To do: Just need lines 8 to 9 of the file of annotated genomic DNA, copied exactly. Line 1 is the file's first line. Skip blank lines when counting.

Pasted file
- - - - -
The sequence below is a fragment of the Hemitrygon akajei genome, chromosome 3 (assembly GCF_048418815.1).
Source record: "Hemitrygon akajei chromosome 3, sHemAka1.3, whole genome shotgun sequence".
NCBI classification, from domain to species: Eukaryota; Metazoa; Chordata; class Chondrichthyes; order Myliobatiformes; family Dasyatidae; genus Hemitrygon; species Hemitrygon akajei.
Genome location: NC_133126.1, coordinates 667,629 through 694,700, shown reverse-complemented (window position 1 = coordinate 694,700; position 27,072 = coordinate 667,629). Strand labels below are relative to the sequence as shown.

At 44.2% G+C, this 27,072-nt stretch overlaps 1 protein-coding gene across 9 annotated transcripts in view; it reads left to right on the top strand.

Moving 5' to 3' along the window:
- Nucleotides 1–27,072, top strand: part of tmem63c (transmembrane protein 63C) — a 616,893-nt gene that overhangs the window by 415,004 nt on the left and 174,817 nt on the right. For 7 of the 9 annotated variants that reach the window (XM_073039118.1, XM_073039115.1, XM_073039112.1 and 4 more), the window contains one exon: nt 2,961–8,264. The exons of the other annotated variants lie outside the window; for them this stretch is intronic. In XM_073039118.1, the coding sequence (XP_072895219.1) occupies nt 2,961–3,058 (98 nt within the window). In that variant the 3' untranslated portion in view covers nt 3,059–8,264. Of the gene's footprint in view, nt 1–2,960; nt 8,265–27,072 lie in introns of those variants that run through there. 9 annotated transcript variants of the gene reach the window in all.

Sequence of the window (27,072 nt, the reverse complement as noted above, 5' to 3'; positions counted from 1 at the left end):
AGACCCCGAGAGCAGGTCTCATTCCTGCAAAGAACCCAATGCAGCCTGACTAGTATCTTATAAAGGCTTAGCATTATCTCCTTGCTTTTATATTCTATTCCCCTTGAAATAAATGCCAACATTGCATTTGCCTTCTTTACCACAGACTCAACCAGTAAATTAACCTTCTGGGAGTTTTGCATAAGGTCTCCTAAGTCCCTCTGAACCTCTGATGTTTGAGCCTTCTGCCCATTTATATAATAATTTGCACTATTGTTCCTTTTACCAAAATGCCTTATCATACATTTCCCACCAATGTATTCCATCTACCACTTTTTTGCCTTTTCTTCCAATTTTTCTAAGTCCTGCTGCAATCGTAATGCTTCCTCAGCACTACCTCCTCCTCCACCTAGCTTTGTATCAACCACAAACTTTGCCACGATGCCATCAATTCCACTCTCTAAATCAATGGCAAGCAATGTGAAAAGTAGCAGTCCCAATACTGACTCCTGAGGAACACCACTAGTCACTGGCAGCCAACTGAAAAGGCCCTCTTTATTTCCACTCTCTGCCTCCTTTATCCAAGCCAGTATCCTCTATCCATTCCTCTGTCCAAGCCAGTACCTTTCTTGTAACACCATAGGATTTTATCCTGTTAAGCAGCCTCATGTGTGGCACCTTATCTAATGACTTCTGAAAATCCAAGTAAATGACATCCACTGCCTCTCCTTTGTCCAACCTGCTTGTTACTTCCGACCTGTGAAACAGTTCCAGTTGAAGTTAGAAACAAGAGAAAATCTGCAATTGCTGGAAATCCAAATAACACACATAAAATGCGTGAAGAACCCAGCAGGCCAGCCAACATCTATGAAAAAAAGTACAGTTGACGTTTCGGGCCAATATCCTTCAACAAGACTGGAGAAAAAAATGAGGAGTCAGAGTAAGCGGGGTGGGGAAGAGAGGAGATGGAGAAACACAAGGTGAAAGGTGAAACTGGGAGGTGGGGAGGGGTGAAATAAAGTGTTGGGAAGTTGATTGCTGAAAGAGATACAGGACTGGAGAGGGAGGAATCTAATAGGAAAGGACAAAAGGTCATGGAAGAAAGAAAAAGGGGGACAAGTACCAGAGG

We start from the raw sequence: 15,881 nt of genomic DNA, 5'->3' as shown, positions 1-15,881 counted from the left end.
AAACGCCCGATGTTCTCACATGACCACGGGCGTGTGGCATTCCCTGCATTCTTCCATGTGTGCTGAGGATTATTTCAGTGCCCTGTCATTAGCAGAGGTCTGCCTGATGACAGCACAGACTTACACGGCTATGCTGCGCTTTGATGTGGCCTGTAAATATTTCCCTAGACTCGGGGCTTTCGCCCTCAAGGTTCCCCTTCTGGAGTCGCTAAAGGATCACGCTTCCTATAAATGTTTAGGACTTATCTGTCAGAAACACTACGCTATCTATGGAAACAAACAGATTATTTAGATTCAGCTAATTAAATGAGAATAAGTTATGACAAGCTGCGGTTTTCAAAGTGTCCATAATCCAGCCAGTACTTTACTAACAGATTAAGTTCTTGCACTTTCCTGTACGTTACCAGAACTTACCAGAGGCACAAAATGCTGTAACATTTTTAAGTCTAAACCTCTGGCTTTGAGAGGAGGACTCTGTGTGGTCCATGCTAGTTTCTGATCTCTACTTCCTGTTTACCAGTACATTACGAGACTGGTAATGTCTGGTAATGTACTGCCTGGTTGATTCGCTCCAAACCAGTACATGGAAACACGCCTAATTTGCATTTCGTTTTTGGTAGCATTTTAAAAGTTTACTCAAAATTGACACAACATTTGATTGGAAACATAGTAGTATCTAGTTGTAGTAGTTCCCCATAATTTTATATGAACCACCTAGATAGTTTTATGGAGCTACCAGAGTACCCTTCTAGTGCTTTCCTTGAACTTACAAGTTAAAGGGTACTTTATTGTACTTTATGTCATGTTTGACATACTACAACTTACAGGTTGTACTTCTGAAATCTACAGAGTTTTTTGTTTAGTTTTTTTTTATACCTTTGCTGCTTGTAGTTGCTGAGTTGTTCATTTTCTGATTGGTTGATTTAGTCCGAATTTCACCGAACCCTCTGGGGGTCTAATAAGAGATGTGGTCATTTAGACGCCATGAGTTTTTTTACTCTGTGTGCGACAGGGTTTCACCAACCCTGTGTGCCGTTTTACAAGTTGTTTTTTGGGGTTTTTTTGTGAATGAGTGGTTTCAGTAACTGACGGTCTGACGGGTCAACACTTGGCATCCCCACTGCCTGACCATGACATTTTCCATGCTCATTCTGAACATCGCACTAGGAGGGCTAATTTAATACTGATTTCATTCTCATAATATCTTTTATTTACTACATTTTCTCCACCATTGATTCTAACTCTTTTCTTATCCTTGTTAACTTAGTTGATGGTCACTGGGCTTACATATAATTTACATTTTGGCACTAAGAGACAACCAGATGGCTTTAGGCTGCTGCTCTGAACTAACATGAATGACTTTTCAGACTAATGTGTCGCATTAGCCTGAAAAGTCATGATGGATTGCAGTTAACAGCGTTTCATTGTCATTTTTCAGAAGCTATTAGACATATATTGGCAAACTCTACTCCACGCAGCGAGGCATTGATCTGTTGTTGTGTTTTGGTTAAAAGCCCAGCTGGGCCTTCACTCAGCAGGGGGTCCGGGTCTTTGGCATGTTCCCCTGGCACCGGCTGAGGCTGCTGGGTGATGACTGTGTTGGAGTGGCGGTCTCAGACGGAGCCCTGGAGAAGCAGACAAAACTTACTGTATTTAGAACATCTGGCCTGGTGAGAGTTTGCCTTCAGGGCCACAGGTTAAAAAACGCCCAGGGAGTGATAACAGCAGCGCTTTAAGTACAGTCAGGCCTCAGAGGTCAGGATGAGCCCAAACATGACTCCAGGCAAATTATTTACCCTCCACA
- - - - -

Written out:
Sequence of the window (27,072 nt, the reverse complement as noted above, 5' to 3'; positions counted from 1 at the left end):
AGACCCCGAGAGCAGGTCTCATTCCTGCAAAGAACCCAATGCAGCCTGACTAGTATCTTATAAAGGCTTAGCATTATCTCCTTGCTTTTATATTCTATTCCCCTTGAAATAAATGCCAACATTGCATTTGCCTTCTTTACCACAGACTCAACCAGTAAATTAACCTTCTGGGAGTTTTGCATAAGGTCTCCTAAGTCCCTCTGAACCTCTGATGTTTGAGCCTTCTGCCCATTTATATAATAATTTGCACTATTGTTCCTTTTACCAAAATGCCTTATCATACATTTCCCACCAATGTATTCCATCTACCACTTTTTTGCCTTTTCTTCCAATTTTTCTAAGTCCTGCTGCAATCGTAATGCTTCCTCAGCACTACCTCCTCCTCCACCTAGCTTTGTATCAACCACAAACTTTGCCACGATGCCATCAATTCCACTCTCTAAATCAATGGCAAGCAATGTGAAAAGTAGCAGTCCCAATACTGACTCCTGAGGAACACCACTAGTCACTGGCAGCCAACTGAAAAGGCCCTCTTTATTTCCACTCTCTGCCTCCTTTATCCAAGCCAGTATCCTCTATCCATTCCTCTGTCCAAGCCAGTACCTTTCTTGTAACACCATAGGATTTTATCCTGTTAAGCAGCCTCATGTGTGGCACCTTATCTAATGACTTCTGAAAATCCAAGTAAATGACATCCACTGCCTCTCCTTTGTCCAACCTGCTTGTTACTTCCGACCTGTGAAACAGTTCCAGTTGAAGTTAGAAACAAGAGAAAATCTGCAATTGCTGGAAATCCAAATAACACACATAAAATGCGTGAAGAACCCAGCAGGCCAGCCAACATCTATGAAAAAAAGTACAGTTGACGTTTCGGGCCAATATCCTTCAACAAGACTGGAGAAAAAAATGAGGAGTCAGAGTAAGCGGGGTGGGGAAGAGAGGAGATGGAGAAACACAAGGTGAAAGGTGAAACTGGGAGGTGGGGAGGGGTGAAATAAAGTGTTGGGAAGTTGATTGCTGAAAGAGATACAGGACTGGAGAGGGAGGAATCTAATAGGAAAGGACAAAAGGTCATGGAAGAAAGAAAAAGGGGGACAAGTACCAGAGG